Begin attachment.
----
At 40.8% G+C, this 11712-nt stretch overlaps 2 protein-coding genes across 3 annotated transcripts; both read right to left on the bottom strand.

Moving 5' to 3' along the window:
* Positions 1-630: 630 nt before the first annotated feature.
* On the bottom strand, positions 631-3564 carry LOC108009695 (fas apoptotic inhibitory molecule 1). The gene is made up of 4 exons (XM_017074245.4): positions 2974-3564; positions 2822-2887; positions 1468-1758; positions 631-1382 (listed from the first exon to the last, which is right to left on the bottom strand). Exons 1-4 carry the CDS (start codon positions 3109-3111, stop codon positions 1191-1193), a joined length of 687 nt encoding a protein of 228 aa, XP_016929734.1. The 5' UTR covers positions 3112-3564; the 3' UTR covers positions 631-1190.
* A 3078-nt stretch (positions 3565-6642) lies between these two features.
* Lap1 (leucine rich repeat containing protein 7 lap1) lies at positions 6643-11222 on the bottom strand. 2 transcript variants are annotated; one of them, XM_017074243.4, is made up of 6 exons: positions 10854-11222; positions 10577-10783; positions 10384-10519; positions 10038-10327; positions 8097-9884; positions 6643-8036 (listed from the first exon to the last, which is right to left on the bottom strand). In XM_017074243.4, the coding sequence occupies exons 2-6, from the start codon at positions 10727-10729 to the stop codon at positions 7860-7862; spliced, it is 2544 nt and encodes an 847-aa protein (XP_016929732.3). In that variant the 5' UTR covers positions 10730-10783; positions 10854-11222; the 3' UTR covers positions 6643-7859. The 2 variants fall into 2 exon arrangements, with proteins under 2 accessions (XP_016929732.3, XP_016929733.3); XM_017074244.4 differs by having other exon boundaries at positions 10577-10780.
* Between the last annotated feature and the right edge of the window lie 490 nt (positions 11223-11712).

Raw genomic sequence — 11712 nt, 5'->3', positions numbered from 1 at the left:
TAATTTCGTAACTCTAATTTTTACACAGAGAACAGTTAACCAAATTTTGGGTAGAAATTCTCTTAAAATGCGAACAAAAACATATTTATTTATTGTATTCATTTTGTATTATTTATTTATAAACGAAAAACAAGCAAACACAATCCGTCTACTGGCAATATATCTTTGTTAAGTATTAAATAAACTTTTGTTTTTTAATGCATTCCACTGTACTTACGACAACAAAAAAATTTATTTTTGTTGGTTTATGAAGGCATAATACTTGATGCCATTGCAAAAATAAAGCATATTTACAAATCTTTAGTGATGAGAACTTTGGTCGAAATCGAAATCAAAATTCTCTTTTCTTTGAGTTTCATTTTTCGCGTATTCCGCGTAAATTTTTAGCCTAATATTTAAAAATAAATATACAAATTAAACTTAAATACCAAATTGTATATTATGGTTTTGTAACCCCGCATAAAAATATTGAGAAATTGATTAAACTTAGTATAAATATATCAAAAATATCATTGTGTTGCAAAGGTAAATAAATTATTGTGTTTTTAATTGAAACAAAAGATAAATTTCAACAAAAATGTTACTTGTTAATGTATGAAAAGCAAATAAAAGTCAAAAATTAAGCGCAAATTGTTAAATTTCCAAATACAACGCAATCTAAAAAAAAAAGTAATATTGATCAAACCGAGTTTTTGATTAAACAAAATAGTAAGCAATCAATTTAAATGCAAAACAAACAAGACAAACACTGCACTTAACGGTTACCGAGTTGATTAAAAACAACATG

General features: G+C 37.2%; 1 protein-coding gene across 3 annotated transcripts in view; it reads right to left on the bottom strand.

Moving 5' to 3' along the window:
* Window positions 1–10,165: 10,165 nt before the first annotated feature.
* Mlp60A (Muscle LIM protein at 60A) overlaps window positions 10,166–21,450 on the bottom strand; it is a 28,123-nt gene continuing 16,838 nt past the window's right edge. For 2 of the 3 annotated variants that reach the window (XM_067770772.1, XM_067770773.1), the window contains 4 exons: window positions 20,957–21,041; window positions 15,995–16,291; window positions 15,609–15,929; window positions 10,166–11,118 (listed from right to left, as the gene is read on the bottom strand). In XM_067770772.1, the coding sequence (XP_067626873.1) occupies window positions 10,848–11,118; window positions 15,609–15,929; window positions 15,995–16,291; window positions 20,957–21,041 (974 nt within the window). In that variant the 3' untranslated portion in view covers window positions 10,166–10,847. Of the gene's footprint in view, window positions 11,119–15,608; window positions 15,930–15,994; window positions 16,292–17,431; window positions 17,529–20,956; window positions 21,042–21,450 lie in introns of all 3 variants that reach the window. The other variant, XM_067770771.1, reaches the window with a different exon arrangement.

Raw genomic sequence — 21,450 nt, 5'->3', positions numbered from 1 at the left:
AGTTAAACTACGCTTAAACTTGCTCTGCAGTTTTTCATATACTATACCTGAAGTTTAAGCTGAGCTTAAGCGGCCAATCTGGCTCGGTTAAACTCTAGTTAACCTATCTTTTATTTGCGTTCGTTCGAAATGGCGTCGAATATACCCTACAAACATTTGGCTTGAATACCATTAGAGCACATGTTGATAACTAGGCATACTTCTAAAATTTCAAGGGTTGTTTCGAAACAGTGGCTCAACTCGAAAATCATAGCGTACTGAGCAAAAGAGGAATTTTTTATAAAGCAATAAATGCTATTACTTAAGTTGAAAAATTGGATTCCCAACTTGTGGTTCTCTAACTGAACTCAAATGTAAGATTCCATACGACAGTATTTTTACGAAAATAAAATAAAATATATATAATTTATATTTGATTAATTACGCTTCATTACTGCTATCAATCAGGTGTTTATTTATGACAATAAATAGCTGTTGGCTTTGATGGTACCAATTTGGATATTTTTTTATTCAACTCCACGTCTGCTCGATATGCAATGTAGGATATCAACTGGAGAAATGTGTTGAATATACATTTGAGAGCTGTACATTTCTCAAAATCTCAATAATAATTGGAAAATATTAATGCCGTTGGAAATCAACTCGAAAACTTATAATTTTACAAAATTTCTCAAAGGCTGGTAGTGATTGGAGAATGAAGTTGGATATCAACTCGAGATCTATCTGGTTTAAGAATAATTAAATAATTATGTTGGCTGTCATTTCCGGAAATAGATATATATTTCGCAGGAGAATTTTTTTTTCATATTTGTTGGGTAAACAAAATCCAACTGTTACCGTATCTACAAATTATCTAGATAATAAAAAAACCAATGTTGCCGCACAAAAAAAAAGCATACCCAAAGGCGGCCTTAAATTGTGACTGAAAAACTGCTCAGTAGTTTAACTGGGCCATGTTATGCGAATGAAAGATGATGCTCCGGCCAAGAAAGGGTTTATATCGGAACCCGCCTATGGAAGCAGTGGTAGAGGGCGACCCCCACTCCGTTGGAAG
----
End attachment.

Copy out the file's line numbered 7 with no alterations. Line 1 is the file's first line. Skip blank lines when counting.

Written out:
* Between the last annotated feature and the right edge of the window lie 490 nt (positions 11223-11712).